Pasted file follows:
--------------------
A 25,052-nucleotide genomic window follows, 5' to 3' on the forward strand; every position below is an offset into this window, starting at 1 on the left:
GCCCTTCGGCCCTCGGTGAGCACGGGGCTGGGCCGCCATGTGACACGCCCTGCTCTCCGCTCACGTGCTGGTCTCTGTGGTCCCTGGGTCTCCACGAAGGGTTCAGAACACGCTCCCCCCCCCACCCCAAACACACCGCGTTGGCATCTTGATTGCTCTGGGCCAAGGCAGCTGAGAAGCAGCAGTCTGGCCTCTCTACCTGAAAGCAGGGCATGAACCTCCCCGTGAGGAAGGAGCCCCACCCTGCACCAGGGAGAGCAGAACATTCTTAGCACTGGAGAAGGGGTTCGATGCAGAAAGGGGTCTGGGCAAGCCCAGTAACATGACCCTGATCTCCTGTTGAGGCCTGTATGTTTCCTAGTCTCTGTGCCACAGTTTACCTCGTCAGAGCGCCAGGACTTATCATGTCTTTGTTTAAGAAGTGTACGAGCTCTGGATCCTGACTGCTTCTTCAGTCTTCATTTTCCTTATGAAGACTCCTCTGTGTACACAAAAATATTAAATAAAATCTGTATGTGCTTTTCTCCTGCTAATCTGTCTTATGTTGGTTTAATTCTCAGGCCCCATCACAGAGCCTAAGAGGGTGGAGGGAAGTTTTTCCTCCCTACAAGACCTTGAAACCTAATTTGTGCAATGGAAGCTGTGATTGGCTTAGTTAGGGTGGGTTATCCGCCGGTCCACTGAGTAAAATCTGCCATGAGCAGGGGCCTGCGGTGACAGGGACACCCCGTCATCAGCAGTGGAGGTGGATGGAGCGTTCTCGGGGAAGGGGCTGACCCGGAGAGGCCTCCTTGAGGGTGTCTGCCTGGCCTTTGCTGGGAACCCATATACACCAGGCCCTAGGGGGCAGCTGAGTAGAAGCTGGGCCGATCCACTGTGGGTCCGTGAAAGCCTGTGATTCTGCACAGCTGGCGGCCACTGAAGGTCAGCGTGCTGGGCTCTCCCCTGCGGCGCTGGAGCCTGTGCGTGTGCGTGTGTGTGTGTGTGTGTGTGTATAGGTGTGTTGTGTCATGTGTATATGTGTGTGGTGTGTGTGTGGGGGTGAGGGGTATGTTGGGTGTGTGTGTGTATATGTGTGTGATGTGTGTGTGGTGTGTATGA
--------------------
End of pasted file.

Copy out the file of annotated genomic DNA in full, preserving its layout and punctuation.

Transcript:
A 25,052-nucleotide genomic window follows, 5' to 3' on the forward strand; every position below is an offset into this window, starting at 1 on the left:
GCCCTTCGGCCCTCGGTGAGCACGGGGCTGGGCCGCCATGTGACACGCCCTGCTCTCCGCTCACGTGCTGGTCTCTGTGGTCCCTGGGTCTCCACGAAGGGTTCAGAACACGCTCCCCCCCCCACCCCAAACACACCGCGTTGGCATCTTGATTGCTCTGGGCCAAGGCAGCTGAGAAGCAGCAGTCTGGCCTCTCTACCTGAAAGCAGGGCATGAACCTCCCCGTGAGGAAGGAGCCCCACCCTGCACCAGGGAGAGCAGAACATTCTTAGCACTGGAGAAGGGGTTCGATGCAGAAAGGGGTCTGGGCAAGCCCAGTAACATGACCCTGATCTCCTGTTGAGGCCTGTATGTTTCCTAGTCTCTGTGCCACAGTTTACCTCGTCAGAGCGCCAGGACTTATCATGTCTTTGTTTAAGAAGTGTACGAGCTCTGGATCCTGACTGCTTCTTCAGTCTTCATTTTCCTTATGAAGACTCCTCTGTGTACACAAAAATATTAAATAAAATCTGTATGTGCTTTTCTCCTGCTAATCTGTCTTATGTTGGTTTAATTCTCAGGCCCCATCACAGAGCCTAAGAGGGTGGAGGGAAGTTTTTCCTCCCTACAAGACCTTGAAACCTAATTTGTGCAATGGAAGCTGTGATTGGCTTAGTTAGGGTGGGTTATCCGCCGGTCCACTGAGTAAAATCTGCCATGAGCAGGGGCCTGCGGTGACAGGGACACCCCGTCATCAGCAGTGGAGGTGGATGGAGCGTTCTCGGGGAAGGGGCTGACCCGGAGAGGCCTCCTTGAGGGTGTCTGCCTGGCCTTTGCTGGGAACCCATATACACCAGGCCCTAGGGGGCAGCTGAGTAGAAGCTGGGCCGATCCACTGTGGGTCCGTGAAAGCCTGTGATTCTGCACAGCTGGCGGCCACTGAAGGTCAGCGTGCTGGGCTCTCCCCTGCGGCGCTGGAGCCTGTGCGTGTGCGTGTGTGTGTGTGTGTGTGTGTATAGGTGTGTTGTGTCATGTGTATATGTGTGTGGTGTGTGTGTGGGGGTGAGGGGTATGTTGGGTGTGTGTGTGTATATGTGTGTGATGTGTGTGTGGTGTGTATGA